Librarian Says Dr. Seuss Books Contain ‘Racist Propaganda,’ but She Poses in This Costume
A librarian at a Cambridge, Massachusetts, elementary school refused a donation of Dr. Seuss books. One of her reasons was that the books contain “racist propaganda.”
Then a photo emerged of the librarian, Liz Phipps Soeiro, donning a costume of the Cat in the Hat, one of Dr. Seuss’s best-known characters, during a celebration of Theodor Seuss Geisel’s birthday in 2015.
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The books were a gift from first lady Melania Trump. She sent a collection to one school in each state.
“As I was thinking about your return to school, I wanted to send you a special gift. Dr. Seuss’s Oh, the Places You’ll Go! Is a book my son and I have read over and over again, and one that we want to share with all of you,” the first lady stated in her Sept. 1 letter.
But, on Sept. 26, Soeiro published a letter to Melania Trump, saying the library won’t keep the books because it doesn’t need them.
“You may not be aware of this, but Dr. Seuss is a bit of a cliché, a tired and worn ambassador for children’s literature,” wrote the librarian with a graduate degree in library science. “Another fact that many people are unaware of is that Dr. Seuss’s illustrations are steeped in racist propaganda, caricatures, and harmful stereotypes.”
She criticized the first lady for not sending the books to “underfunded and underprivileged communities” and expressed disagreement with policies of Education Secretary Betsy DeVos.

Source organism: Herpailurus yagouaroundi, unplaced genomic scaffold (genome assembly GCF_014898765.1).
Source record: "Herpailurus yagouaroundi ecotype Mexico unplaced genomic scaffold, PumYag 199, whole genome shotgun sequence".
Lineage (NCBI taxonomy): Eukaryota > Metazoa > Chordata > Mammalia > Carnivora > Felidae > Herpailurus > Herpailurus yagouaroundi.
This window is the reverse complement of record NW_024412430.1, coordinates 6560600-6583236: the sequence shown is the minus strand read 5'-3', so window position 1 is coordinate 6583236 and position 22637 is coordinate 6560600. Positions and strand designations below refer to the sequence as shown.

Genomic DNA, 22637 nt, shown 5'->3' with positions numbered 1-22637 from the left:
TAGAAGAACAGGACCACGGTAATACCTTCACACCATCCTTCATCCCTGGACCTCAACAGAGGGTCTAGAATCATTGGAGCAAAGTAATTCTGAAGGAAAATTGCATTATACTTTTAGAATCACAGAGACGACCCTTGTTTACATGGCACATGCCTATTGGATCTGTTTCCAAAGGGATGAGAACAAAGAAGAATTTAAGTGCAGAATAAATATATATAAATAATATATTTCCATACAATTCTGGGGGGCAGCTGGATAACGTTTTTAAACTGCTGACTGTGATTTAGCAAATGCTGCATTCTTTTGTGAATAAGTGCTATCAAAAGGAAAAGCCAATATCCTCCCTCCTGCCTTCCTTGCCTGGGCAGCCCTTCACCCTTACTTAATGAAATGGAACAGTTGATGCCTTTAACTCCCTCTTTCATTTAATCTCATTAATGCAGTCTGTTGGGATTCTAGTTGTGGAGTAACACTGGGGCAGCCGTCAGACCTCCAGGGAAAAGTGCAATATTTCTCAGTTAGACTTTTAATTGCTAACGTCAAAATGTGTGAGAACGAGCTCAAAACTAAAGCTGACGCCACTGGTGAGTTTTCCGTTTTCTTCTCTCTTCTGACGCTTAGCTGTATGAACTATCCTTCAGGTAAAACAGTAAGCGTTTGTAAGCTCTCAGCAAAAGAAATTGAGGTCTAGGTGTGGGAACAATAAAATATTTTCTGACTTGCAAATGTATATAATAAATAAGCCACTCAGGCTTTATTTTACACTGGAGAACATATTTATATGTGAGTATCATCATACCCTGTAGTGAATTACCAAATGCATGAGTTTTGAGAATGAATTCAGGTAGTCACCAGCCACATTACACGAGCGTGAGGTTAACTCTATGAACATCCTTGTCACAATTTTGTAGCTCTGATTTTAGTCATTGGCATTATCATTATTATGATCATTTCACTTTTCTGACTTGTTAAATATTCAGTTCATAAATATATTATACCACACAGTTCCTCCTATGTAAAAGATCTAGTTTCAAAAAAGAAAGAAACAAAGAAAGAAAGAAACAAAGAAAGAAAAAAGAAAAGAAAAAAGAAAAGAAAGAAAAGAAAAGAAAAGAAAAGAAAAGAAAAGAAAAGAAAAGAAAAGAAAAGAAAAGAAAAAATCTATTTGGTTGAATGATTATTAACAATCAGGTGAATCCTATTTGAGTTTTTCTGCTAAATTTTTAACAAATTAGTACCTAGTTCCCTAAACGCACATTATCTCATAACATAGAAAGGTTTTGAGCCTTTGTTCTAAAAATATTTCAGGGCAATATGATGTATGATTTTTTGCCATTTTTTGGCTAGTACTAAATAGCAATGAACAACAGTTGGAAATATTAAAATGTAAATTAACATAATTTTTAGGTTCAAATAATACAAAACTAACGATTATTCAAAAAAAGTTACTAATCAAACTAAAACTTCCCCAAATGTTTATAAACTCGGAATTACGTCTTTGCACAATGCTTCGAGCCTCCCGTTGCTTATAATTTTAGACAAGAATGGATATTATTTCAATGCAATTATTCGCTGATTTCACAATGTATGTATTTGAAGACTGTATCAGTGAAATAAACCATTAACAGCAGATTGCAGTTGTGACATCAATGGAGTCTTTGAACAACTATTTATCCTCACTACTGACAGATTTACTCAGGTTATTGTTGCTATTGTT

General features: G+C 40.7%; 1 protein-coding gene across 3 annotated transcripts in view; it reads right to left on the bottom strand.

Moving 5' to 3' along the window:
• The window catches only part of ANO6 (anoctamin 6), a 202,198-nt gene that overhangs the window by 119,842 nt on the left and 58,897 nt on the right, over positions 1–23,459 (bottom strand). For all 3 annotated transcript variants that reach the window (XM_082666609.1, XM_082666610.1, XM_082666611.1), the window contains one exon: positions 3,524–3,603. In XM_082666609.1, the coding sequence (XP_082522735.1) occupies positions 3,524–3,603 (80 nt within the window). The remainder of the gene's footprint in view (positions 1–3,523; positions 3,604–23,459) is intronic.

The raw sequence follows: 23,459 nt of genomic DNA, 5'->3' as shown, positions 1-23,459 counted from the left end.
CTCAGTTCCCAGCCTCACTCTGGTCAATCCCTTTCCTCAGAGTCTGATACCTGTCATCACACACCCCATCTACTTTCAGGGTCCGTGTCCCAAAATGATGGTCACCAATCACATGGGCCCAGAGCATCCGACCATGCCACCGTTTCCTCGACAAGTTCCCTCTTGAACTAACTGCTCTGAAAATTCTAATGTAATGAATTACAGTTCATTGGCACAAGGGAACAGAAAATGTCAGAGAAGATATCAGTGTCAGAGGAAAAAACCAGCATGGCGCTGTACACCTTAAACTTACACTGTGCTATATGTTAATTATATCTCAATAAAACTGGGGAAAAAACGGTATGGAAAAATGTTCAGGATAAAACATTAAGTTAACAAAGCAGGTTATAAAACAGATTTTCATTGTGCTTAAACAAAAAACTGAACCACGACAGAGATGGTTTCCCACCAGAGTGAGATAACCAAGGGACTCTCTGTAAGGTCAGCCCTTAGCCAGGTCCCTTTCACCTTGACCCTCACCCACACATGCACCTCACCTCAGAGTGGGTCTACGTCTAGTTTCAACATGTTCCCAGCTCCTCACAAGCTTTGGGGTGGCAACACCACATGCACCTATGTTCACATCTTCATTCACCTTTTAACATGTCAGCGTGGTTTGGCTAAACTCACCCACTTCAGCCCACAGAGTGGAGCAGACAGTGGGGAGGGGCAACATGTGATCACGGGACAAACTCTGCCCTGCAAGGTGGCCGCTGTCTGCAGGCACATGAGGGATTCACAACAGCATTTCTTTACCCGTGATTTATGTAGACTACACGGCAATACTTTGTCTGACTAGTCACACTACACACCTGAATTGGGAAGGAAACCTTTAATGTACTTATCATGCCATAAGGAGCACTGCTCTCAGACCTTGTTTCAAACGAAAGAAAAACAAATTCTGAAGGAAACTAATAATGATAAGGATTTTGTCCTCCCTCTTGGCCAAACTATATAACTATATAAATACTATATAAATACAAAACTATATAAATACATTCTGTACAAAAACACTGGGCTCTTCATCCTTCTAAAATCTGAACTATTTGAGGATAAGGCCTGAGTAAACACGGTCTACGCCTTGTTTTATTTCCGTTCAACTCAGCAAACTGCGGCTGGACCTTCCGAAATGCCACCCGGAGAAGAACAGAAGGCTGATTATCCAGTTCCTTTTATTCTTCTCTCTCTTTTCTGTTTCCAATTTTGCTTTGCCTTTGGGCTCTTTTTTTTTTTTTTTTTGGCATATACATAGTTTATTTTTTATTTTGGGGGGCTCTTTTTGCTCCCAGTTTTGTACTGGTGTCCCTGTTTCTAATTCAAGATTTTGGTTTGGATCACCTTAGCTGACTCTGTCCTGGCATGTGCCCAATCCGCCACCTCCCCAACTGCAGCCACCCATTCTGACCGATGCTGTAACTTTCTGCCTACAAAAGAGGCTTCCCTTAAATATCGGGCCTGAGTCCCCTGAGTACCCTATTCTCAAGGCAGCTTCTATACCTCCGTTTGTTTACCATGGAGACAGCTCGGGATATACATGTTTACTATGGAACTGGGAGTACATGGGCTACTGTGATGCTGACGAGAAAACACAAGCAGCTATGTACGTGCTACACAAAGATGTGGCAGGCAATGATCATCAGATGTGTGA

The Cambridge school system stated Soeiro’s letter doesn’t represent the district.
“In this instance, the employee was not authorized to accept or reject donated books on behalf of the school or school district. We have counseled the employee on all relevant policies, including the policy against public resources being used for political purposes,” read the statement, CBS Boston reported.
Melania Trump is only the last in a lineup of first ladies who have read Dr. Seuss’s books to children.
Theodor Seuss Geisel, a lifelong liberal, included political satire in his children’s books, highlighting freedom and imagination and criticizing oppression, anti-Semitism, and even destruction of the environment.
During World War II he contributed political cartoons to the PM, a short-lived New York City liberal tabloid. Aside from anti-Nazi themes, one cartoon portrayed Japanese-Americans as traitors.
The home of Harvard and MIT, Cambridge is a strongly left-leaning city of some 110,000. Last year it went 88 percent for Hillary Clinton.